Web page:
Ilhan Tanir with Vatan Daily, your line is open.
QUESTION: Thank you. Thank you very much, Ambassador, for your insightful remarks. I have quick two questions. One is, if I am not mistaken, you stated that 31st of October is the end of the NATO mission. After that point, how you are going to oversee the situation that you described if there is civilian attacks? You are going to confront these attacks?
And my two – second question is: Many argue in the past there’s a roadmap from Libya operation for future operations. My question is: Since things are going very badly in Syria, do you think there are lessons for us to take from Libya operation going forward for Syria? Thanks so much.
AMBASSADOR DAALDER: I appreciate both of your questions. With respect to what would happen after the NATO operation ends on – which we expect to end on the 31st of October, part of the assessment that our military commanders have made and we are making in the North Atlantic Council, which will ultimately make the decision, is the degree to which the Libyan authorities are now capable of providing the protection to civilians. And it is our view that civilians can now be protected by the NTC, the National Transition Council, and soon the governing authorities in Libya. And there is no requirement anymore for NATO aircraft to provide that capability. There isn’t an organized loyalist opposition anymore that is capable of massing forces in big quantities and threatening civilians. And to the extent there are still threats, folks who can threaten civilians, the NTC and Libyan authorities will be able to take care of that. So that’s our judgment, and that’s the reason why we moved toward – to ending – winding down the operation and ending it by the end of the month.
With regard to what the Libya operation may mean for the future and whether it’s a model, each case, of course, is unique. There were very unique circumstances with respect to the Libya case. NATO early on made very clear that in order for NATO to involve itself in this operation, there needed to be a demonstrable need for military action, strong regional support, as well as a sound legal basis. And those three criteria came together in late March when the Arab League decided that it was necessary, in their view, to establish a no-fly zone and requested the UN Security Council to provide a mandate for such action. And of course, the kind of threats that were being – and attacks that were being waged by Qadhafi’s forces against the civilians in Libya, in Tripoli and the threat that was being posed in Benghazi, showed there was a demonstrable need.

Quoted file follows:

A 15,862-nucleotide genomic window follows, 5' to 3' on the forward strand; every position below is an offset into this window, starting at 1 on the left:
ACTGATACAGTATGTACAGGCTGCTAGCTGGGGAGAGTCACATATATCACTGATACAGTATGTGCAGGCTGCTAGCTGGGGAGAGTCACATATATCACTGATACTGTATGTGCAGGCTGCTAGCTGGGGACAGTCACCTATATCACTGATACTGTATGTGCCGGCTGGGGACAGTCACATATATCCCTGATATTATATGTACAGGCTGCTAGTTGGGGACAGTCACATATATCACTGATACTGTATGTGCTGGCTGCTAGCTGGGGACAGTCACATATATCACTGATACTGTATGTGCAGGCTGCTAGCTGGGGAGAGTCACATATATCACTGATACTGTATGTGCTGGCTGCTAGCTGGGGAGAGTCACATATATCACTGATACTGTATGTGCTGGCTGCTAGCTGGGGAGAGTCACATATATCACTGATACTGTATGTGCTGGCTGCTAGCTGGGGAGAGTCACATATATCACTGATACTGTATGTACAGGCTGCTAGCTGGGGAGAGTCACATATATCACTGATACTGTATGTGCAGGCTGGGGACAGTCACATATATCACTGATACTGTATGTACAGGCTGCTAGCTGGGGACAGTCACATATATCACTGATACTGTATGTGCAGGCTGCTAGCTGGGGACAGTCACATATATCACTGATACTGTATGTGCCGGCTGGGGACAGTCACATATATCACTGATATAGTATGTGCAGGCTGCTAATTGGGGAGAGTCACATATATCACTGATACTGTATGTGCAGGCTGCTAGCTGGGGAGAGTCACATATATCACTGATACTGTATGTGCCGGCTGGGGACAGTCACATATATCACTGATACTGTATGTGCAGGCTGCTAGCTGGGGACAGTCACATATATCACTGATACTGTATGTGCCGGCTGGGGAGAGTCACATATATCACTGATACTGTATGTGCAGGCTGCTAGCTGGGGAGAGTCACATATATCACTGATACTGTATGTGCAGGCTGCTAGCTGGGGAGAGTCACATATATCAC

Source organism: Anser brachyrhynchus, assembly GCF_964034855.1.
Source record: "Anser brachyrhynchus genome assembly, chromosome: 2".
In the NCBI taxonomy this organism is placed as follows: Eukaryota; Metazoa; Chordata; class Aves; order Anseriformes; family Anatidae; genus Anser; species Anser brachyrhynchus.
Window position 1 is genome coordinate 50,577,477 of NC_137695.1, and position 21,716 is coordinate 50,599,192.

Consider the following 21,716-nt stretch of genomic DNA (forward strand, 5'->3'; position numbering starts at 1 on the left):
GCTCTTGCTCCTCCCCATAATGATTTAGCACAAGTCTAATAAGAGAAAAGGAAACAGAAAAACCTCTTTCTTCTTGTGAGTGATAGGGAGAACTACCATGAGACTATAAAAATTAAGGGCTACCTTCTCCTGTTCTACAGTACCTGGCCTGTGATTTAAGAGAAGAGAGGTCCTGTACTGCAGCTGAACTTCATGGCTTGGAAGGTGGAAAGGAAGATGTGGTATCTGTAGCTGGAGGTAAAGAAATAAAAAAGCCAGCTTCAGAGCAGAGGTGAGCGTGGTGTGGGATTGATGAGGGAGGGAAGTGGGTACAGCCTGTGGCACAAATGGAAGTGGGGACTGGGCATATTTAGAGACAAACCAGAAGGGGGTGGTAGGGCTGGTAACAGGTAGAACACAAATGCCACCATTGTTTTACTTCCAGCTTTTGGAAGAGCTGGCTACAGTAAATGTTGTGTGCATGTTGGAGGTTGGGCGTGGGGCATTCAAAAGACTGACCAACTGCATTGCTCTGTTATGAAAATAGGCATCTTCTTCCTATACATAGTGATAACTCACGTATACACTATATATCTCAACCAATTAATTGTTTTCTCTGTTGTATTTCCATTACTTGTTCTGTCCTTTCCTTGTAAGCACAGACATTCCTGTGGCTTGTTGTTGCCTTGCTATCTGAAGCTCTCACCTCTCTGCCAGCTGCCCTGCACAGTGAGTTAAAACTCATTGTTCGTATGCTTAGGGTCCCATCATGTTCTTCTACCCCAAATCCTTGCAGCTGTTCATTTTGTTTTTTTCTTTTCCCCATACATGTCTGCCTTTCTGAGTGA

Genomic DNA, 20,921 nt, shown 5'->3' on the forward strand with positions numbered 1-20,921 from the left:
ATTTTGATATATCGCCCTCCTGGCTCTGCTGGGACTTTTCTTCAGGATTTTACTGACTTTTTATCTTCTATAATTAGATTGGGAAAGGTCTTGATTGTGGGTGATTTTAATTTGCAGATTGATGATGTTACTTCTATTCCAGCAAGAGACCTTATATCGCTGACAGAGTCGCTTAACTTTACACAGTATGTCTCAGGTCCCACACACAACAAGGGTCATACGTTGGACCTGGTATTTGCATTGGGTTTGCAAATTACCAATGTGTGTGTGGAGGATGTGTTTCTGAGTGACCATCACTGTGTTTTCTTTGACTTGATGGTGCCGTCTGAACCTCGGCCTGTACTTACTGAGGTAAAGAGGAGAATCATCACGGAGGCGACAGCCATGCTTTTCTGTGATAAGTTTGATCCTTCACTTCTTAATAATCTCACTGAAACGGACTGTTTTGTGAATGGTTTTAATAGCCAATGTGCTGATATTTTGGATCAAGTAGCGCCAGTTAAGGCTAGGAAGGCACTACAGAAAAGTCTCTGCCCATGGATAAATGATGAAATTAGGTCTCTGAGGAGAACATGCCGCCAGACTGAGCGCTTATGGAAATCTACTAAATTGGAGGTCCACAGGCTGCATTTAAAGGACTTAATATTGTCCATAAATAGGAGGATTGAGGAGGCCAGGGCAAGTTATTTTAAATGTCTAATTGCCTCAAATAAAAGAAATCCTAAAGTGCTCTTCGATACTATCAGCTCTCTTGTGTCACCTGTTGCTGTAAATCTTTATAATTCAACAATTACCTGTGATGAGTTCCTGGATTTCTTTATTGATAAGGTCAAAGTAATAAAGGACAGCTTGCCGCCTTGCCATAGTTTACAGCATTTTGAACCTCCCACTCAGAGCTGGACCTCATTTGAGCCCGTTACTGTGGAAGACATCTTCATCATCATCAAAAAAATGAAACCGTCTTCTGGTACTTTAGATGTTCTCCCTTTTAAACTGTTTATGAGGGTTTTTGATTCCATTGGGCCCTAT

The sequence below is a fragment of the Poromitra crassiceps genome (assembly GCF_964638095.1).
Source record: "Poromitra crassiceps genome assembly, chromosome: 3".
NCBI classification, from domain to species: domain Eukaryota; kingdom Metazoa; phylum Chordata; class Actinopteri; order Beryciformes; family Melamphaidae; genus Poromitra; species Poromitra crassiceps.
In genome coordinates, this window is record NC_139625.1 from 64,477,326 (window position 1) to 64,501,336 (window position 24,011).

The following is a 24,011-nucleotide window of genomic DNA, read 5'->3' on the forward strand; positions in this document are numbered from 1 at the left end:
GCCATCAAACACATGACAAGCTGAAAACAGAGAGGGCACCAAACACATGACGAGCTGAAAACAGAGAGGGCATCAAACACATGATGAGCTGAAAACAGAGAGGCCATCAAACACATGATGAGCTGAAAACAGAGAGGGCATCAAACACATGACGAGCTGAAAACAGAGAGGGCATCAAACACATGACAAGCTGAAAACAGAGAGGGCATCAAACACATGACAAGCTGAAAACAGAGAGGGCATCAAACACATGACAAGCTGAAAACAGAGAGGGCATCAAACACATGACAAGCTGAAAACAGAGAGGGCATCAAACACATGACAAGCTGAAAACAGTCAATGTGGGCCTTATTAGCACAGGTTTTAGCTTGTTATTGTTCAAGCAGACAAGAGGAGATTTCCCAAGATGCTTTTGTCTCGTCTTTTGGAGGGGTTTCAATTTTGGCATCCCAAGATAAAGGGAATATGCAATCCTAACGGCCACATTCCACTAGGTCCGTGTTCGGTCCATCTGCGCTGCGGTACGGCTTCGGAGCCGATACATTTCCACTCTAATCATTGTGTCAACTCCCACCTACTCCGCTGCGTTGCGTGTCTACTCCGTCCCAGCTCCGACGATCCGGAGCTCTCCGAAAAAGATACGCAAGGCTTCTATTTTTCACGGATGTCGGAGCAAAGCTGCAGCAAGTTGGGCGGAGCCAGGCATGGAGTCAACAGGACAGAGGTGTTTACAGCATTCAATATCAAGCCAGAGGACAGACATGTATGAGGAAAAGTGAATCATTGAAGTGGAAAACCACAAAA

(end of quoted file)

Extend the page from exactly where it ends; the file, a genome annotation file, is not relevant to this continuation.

In the case of Syria, there clearly is attacks by government forces on civilians. But it’s also clear that the opposition forces as well as the Arab League do not think it is a good idea for outsiders to intervene and they are strongly against that. Nor is it clear that intervention on the outside would have the desirable effect.
So each case is unique. In the case of Syria, the situation needs to be resolved by the government ceasing its attacks on civilians. And the government, in fact, has lost its legitimacy and now needs to step aside. Military force is not the answer in all circumstances and it’s probably not the answer in this circumstance.
QUESTION: I understand, sir. I have a very quick follow-up. There are some serious allegations that Syrian regime behind the latest PKK terrorist attacks in southeastern of Turkey, and now Turkey sent some 10,000 troops, according to some news reports. Do you think if these allegations are proved to be true, would this be one of the members of the NATO is being attacked by another country? Would it be everything – can this (inaudible) within this framework?
AMBASSADOR DAALDER: I’m not familiar with the information. I just haven’t been – been focused too much in the last few days on what’s happening in Libya, and I’d just rather not comment on hypotheticals. Turkey, of course, is a strong and valuable member of the NATO alliance, and we are committed to the security of Turkey.